Ukraine's leader: Orthodox faithful to get religious freedom

Ukraine's leader: Orthodox faithful to get religious freedom
A view of the 1000-year old Monastery of Caves in Kiev, Ukraine, Friday, Nov. 30, 2018. The Ukrainian intelligence agency is searching the home of the father superior of Kiev's biggest and oldest monastery which is part of the Russian Orthodox Church. (AP Photo/Efrem Lukatsky)

KIEV, Ukraine (AP) — Ukraine’s president has promised Orthodox parishioners that they will be free to choose their affiliation after the creation of the new autocephalous Ukrainian Orthodox Church.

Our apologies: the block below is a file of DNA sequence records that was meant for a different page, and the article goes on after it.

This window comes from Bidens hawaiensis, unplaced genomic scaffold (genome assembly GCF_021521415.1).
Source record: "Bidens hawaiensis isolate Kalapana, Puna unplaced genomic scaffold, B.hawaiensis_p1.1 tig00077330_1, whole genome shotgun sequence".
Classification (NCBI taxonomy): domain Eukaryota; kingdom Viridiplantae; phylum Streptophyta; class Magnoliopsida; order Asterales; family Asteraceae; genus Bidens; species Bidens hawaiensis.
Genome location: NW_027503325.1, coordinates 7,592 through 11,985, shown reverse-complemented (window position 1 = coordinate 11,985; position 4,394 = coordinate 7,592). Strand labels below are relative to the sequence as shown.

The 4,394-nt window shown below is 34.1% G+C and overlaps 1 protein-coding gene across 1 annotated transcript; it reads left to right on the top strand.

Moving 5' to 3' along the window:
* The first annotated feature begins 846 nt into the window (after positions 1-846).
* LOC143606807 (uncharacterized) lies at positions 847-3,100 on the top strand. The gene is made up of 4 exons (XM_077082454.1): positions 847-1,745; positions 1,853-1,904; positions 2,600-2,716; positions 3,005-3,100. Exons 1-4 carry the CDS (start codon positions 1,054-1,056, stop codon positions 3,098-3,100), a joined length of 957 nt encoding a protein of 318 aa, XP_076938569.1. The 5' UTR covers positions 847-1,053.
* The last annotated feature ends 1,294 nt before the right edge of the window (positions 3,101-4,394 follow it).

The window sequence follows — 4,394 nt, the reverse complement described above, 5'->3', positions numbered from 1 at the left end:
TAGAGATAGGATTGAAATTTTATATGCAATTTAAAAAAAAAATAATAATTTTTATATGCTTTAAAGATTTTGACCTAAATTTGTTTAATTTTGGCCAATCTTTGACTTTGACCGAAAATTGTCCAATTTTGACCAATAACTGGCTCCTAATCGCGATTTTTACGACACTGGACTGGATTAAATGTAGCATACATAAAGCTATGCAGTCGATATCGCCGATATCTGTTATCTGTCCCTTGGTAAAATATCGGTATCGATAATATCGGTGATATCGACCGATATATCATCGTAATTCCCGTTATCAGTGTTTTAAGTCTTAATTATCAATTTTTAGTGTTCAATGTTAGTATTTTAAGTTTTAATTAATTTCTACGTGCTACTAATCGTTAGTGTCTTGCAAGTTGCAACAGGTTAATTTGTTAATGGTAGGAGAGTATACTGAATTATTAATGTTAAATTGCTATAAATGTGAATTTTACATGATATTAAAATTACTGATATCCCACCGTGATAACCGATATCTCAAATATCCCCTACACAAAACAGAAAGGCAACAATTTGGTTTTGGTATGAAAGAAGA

Amid deteriorating ties with Moscow, Kiev has been pushing for the creation of an independent Ukrainian Orthodox church, free of control from the Moscow Patriarchate. That would be a momentous step, splitting the world’s largest Eastern Orthodox denomination and severely eroding the power and prestige of the Moscow Patriarchate.

Ukrainian President Petro Poroshenko said Saturday night “the state guarantees the constitutional right to freedom of religion, including for those who want to remain united with the Russian Orthodox Church.”

The Russian Orthodox Church said Sunday, however, that more than 20 priests in Ukraine have been summoned for questioning by the country’s SBU security service.